In the fall of 2011, I made a list: thirty things I wanted to do before I turned thirty. I was twenty eight at the time. I’d just gone through a breakup that I was more relieved than sad about, I was living with my parents after a big move back from New York, and was feeling generally stalled out. Nothing was happening with my career, nothing was happening with my writing, and I no longer had the distinction of living in New York. So I started a blog, which I pitched as a column to a site I’d just begun reading and loved: The Gloss. I chronicled my adventures and reflections in a weekly column called Chasing Thirty, which I’ve now collected and made available as an e-book that you can download for free on Noisetrade Books.
I had great fun with the list and the column. During that year, I travelled to Argentina, joined a salsa dancing team, published one of my collecting-dust novels on the site in serial format, learned Spanish, and hosted a fake bachelorette party, among other adventures.
Re-reading these columns four years later has been an entertaining and somewhat sobering experience. It is no exaggeration to say that the very best and the very worst moments of my life have all taken place between now and when I began writing the column. I lost my sister, I met the love of my life and got engaged, I sold a novel, found a job I love. When I re-read these columns, I see harbingers of all of these things and am deeply grateful for the friends, family, and co-workers who’ve been by my side through the highs and lows.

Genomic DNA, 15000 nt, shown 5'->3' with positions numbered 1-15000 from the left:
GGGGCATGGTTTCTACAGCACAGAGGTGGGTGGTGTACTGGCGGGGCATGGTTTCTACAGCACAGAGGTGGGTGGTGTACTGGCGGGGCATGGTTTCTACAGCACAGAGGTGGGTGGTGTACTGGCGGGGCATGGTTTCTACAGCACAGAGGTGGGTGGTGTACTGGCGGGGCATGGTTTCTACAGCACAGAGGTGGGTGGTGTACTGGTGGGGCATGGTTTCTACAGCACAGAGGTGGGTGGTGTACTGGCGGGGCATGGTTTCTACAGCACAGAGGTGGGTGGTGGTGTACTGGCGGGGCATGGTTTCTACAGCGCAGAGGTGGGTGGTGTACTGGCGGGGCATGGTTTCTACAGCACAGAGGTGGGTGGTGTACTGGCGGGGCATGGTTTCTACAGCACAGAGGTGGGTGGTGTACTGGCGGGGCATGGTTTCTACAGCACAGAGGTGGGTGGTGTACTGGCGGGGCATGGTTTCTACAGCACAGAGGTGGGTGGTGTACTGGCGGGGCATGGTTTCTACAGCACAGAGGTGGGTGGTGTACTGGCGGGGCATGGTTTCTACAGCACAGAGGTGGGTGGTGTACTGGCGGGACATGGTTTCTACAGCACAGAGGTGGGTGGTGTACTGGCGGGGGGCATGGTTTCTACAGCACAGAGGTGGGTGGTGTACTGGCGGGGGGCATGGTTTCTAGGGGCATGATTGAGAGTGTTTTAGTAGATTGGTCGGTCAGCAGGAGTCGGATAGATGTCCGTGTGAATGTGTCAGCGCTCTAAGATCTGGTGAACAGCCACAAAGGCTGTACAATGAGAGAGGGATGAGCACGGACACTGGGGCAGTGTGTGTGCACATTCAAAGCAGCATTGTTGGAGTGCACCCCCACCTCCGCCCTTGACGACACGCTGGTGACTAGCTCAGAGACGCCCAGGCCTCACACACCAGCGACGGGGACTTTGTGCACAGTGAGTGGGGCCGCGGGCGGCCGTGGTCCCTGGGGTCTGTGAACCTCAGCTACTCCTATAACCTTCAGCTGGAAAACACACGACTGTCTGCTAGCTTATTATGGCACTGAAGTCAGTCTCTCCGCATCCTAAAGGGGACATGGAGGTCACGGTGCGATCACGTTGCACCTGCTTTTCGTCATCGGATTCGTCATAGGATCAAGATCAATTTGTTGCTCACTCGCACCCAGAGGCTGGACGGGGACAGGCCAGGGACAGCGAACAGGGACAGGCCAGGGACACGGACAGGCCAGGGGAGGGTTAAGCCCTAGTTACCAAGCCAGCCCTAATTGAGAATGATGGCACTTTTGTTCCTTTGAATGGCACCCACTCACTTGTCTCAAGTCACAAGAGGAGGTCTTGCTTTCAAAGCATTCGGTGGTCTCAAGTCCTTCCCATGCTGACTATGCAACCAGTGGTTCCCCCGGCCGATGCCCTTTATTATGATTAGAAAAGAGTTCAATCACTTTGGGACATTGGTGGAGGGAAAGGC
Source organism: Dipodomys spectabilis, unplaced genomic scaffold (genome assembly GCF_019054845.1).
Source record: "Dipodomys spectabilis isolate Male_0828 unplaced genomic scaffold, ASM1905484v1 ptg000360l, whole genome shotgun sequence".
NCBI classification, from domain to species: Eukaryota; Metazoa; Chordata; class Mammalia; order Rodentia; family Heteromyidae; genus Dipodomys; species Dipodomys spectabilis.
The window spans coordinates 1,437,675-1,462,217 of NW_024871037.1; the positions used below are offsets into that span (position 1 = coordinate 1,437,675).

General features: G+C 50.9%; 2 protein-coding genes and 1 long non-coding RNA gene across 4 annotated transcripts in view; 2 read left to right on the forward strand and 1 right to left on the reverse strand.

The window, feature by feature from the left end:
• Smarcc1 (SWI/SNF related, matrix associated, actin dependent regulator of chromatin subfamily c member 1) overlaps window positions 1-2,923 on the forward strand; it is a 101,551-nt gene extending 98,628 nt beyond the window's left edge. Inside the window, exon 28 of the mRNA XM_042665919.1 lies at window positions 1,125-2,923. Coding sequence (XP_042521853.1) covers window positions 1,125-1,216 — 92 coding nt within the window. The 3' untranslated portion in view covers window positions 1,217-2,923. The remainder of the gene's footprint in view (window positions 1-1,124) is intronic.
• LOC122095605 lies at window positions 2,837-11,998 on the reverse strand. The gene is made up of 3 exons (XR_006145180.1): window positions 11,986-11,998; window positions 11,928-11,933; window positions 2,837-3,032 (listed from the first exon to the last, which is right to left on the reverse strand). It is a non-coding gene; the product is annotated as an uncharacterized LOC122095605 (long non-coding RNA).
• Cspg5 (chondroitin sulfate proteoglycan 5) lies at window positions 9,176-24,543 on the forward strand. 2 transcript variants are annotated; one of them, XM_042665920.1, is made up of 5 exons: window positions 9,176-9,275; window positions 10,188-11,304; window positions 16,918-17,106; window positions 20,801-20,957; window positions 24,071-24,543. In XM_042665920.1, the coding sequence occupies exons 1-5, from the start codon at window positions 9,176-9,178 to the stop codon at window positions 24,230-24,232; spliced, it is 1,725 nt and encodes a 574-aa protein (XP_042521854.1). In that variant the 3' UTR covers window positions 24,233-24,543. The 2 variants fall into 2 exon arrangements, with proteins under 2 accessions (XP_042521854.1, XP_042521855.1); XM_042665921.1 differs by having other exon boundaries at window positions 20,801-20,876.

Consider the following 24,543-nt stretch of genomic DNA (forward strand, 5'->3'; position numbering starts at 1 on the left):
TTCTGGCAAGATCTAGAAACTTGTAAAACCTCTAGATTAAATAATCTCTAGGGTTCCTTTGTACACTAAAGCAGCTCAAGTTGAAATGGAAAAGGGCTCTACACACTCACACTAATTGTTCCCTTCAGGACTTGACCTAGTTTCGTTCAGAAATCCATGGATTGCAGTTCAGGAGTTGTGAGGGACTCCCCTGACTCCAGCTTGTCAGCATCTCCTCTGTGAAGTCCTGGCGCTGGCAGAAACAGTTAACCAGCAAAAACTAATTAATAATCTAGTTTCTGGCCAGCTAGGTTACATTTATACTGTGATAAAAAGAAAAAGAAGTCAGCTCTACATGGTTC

I didn’t do all thirty things on the list. But I can see now that it was never about that. It was about figuring out what I really wanted and finding a way to put that out into the world. To say it aloud, to write it down. Writing the weekly column forced me to reflect on what it meant to be me in that moment. What did I fear? What did I hope for? Who was I and what did I want?
Looking back on the experience is a great reminder that when you feel stuck, the best to do is to start moving and keep moving. Even if you don’t find yourself going in exactly the right direction, you’ll be going somewhere, and sometimes, that’s all you need.